His confidence in Christ was rewarded (18:40-43). Jesus, as you would expect, takes the time to have Bartimaeus brought to him. It is obvious that what he needs. It is no doubt just as obvious what his desire is but Jesus asks him, “What can I do for you?” Bartimaeus, not with presumption but with great confidence and faith, “Could I receive my sight?” Then Jesus, rather than saying “Yes, you can!” commands Bartimaeus, “Receive your sight!” There is nothing that Bartimaeus can do to receive his sight but Christ commands him to receive and then makes it possible.

Not every time Jesus healed someone was in response to someone’s faith but this man had confidence that Jesus could do exactly what he needed done. Not because Bartimaeus deserved to be healed but because of who Jesus was, the Messiah, the Son of David, the Chosen One of God.

 

Jesus goes on and he enters Jericho. The crowd is rejoicing. The blind man is following Jesus glorifying God for the miracle of healing. Zacchaeus hears that Jesus is coming.

Just Bartimaeus physically was in bad shape, Zacchaeus was in bad shape spiritually. He knew that he had given his life to wealth. In fact, he, as was common among the tax collectors, had stolen from others by overcharging taxes so that he could enrich himself. Zacchaeus was aware of his sinfulness and knew that he needed mercy. Like Bartimaeus, he showed his confidence in the Messiah by how he reacted to Jesus Christ.

He also had heard of Jesus and wanted to see him (19:3-4) but the crowds were so great that there was no possibility of even getting a glimpse of Jesus Christ. He was a short man and there was no possibility of seeing over the exuberant crowd. He found a tree and climbed up it. This rich man humbled himself in order to become acquainted with Jesus Christ and Jesus honored Zacchaeus’ effort and not only spoke with him but invited himself to Zacchaeus’ house.

Everyone recognized that he was sinner (19:7-10).

Many in the crowd must have known him. They knew what his job was. They knew that he had aligned himself with the Roman occupiers for the sake of money. Many of them hated him and everything that he stood for and for the dishonesty that they either knew or suspected that he was guilty of.

Zacchaeus did not try to defend himself. He knew his past. He knew His heart. He heard the accusations. He stood up, turned to Jesus and said, “I’m going to make this right. Whatever it takes, I will do.” It is interesting that Jesus did not demand that he give up all his goods. When the rich young ruler came, that was exactly what Jesus demanded. You see, what Jesus is interested in is not how much you have or do not have. Christ wants your heart and if he gets your heart, you will do the right thing with whatever it is that you have.

Jesus himself recognized that Zacchaeus had a great problem. He was lost and had been for a long time. That word “lost” does not mean “misplaced.” That word means “one who has been perishing, one who is doomed to destruction.” Jesus, however, came to seek and to save people just like Zacchaeus.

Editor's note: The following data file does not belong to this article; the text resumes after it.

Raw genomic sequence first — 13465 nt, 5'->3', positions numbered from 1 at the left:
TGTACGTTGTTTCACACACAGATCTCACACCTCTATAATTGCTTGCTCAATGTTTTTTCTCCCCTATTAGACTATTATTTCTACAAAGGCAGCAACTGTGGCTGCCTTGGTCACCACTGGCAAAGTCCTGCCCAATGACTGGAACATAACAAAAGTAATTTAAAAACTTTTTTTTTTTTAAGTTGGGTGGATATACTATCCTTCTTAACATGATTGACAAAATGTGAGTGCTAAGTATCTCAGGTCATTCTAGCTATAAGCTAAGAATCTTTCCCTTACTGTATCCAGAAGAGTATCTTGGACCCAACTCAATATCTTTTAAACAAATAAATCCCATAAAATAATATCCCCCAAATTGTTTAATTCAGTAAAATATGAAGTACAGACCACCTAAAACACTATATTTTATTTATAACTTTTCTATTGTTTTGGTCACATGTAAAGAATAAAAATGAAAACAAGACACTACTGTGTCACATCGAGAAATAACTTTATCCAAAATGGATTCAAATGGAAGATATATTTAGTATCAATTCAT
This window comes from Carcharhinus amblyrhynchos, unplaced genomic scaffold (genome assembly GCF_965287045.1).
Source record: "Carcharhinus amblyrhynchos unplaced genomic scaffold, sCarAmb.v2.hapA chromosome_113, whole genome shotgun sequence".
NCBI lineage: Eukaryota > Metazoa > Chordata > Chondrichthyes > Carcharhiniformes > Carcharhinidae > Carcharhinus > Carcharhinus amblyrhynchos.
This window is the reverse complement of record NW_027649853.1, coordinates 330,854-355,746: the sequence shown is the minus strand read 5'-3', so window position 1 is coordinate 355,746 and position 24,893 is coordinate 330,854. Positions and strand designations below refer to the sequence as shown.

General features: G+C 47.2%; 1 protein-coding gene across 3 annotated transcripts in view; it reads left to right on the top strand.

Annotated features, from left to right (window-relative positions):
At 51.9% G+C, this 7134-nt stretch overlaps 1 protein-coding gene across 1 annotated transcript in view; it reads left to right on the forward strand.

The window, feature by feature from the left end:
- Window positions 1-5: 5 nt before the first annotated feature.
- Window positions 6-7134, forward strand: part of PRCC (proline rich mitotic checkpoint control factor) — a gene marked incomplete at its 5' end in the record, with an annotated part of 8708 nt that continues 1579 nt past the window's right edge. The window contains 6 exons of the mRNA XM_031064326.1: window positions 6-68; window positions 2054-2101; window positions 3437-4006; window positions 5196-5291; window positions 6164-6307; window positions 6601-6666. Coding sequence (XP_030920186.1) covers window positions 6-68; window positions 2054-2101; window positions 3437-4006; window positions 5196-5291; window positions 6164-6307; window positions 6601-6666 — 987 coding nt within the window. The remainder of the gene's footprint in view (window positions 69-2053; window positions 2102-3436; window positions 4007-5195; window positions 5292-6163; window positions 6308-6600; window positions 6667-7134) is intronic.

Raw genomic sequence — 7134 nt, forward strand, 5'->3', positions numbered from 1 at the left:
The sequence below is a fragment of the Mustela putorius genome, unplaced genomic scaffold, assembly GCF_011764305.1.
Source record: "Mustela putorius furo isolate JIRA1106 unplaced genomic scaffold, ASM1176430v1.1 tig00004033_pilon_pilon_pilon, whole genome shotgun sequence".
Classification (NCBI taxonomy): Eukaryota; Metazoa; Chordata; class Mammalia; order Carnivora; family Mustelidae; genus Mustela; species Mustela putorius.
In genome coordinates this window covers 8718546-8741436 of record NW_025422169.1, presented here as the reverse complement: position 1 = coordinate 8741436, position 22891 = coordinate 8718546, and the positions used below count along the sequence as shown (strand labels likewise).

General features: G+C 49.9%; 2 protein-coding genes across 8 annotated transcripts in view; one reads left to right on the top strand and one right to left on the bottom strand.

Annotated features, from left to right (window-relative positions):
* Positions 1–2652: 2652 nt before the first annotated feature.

His response of faith, his confidence in Christ resulted in a transformation (19:8). Just a few days before, perhaps just a few hours before, Jesus stated that it was impossible unless God did the work to bring a wealthy man to God and then we find he does it.

 

There were two miracles performed in Jericho that day. A blind man was made to see and a lost man was saved from destruction. It was not their power that saved them from their fate but rather their faith in Christ that resulted in a miracle in their lives.

 

We have looked at the faith of two men. Men whose lives are very different from each other. What do their faith have in common and what should be characteristic of our faith in Christ?

The faith of these two was alike in its confession of unworthiness. These two men stand in stark contrast to the rich young ruler and to the Pharisee mentioned earlier in chapter 18. The more you feel that you are deserving, the weaker your faith will become.

The faith of these two was alike in defying and conquering opposition. The proof of faith is how it reacts when the times are tough, when it is not easy to express and show your faith in Christ.

The faith of these two was alike in being publicly proclaimed. Sometimes people wonder, why do you emphasize baptism so much in this church. Because we recognize that someone who does not want to proclaim their faith through baptism has a weak faith.

How about your faith? Is your confidence in Christ? If it is, it is because you recognize who He is and what you are not. If your confidence is in Christ, you will stand against whatever it is that wants you to hide your faith. there is no such thing as a private faith. Faith in Christ is a public matter. Proclaim your faith today.

Advertisements

Comments»

1. Roberto - May 28, 2008

Hola from Seattle, WA.
Good afternoon pastor Talley, my name is Roberto and I had my Bible Study this morning with my wife and I talked about Bartimaeus and his faith. It’s an incredible passage in the Bible and showing us to see the life with Faith and through the God’s eyes.

I want to thank you for your explanation about Jericho, I like it so much.
Be blessed and my best wishes in all that you do.
With love in Jesus Christ,
Roberto Salazar


Leave a Reply

Fill in your details below or click an icon to log in:

WordPress.com Logo

You are commenting using your WordPress.com account. Log Out / Change )

Twitter picture

You are commenting using your Twitter account. Log Out / Change )

Facebook photo

You are commenting using your Facebook account. Log Out / Change )

Google+ photo

You are commenting using your Google+ account. Log Out / Change )

Connecting to %s

%d bloggers like this: